Which Cities Will Have their Bubble Burst?
Which states and cities will benefit or stagnate depends on additional factors including old debt, demographics, construction readiness, business investment, technology, geo-location, and state taxation levels.
Local economic health, current underwater mortgages and mortgage default data might help identify those markets which can’t tolerate economic downturns.
No one is sure which way the national housing market will go, and it’s even more uncertain at the local level. However, it looks as though the new economic and trade situation in the US is the driving factor behind which city housing markets will crash and which may just have a downturn. Old cities will need an extra lift from investment.
With China gone, which cities in the US will take over manufacturing glory and become insanely prosperous? And which will miss the boat again for another business cycle?
Here’s the City Level Crash Factors
- end of Free Trade dissolves markets for products manufactured/exported from specific US cities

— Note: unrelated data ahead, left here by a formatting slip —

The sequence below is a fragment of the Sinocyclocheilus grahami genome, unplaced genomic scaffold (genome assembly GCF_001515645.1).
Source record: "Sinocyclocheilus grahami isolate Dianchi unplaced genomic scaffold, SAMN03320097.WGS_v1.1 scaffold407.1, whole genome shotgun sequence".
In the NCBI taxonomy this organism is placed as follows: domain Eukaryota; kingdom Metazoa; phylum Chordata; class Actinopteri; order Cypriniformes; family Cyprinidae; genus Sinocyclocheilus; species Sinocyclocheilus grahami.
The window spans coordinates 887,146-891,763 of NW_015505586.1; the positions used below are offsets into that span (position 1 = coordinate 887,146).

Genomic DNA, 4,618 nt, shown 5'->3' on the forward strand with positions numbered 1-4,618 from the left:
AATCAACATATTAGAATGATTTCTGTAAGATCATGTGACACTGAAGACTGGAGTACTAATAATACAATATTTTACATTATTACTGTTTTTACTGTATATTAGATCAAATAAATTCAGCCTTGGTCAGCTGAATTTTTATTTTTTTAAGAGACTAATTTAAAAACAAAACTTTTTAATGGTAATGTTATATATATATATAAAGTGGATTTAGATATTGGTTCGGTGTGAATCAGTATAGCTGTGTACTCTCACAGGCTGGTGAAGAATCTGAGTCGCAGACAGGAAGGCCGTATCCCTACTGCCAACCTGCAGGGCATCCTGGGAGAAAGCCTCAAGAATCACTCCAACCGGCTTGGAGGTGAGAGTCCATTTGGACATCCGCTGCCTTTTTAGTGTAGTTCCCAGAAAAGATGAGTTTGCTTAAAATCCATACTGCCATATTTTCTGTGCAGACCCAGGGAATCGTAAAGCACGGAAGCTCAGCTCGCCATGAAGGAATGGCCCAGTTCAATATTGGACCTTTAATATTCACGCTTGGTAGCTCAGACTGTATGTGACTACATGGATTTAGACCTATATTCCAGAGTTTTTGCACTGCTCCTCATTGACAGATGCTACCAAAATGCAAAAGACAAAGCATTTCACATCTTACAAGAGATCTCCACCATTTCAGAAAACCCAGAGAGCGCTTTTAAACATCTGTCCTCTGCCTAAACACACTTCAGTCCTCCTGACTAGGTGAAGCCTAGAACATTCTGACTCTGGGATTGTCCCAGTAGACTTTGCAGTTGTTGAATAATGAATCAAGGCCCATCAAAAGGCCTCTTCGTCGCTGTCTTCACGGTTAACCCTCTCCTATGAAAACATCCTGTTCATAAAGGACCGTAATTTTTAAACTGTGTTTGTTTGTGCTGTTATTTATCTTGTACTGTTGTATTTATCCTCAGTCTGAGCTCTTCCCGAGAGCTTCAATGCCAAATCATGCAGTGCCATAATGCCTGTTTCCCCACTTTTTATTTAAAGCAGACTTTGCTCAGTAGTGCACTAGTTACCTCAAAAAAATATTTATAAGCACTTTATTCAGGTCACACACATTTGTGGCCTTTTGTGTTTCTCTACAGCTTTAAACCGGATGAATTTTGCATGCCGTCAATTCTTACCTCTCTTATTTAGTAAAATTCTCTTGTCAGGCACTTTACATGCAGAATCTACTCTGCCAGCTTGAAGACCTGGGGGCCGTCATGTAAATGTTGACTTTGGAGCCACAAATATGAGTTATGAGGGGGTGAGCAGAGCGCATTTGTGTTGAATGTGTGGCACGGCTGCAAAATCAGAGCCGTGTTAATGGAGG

- import tariffs mean companies in some cities will find American consumers/businesses suddenly buying their products (e.g., solar panels, computer chips, power tools, drill bits, mufflers, electric cars, steel products, agricultural products)
- we’re edging toward the tail end of the longest business cycle ever, which means demand for certain products may diminish beyond 2020
- specific cities have better younger and better educated demographics (age, experience, skill) supporting manufacturing and service businesses
- some cities are in bubble territory with mortgage holders who would bale out quick
The point to be made is that some cities really are more at risk. The cities of San Francisco and San Jose are cited by most likely to crash due to their Asian/International trade positioning, high housing prices, and how tech startups might vanish. However, in a fast rising Trump economy, Silicon Valley still has a huge US market to serve. And why would world markets end?
Old cities in New Mexico, Wisconsin, Idaho, Kentucky, Illinois, and Michigan are weak and vulnerable to the next recession.
A Powerful Economy Till 2020
Economic experts are predicting the obvious — a great economy till 2020. That’s not far away. Demand for housing is very strong, low mortgage rates continue, and American consumers are becoming wealthier.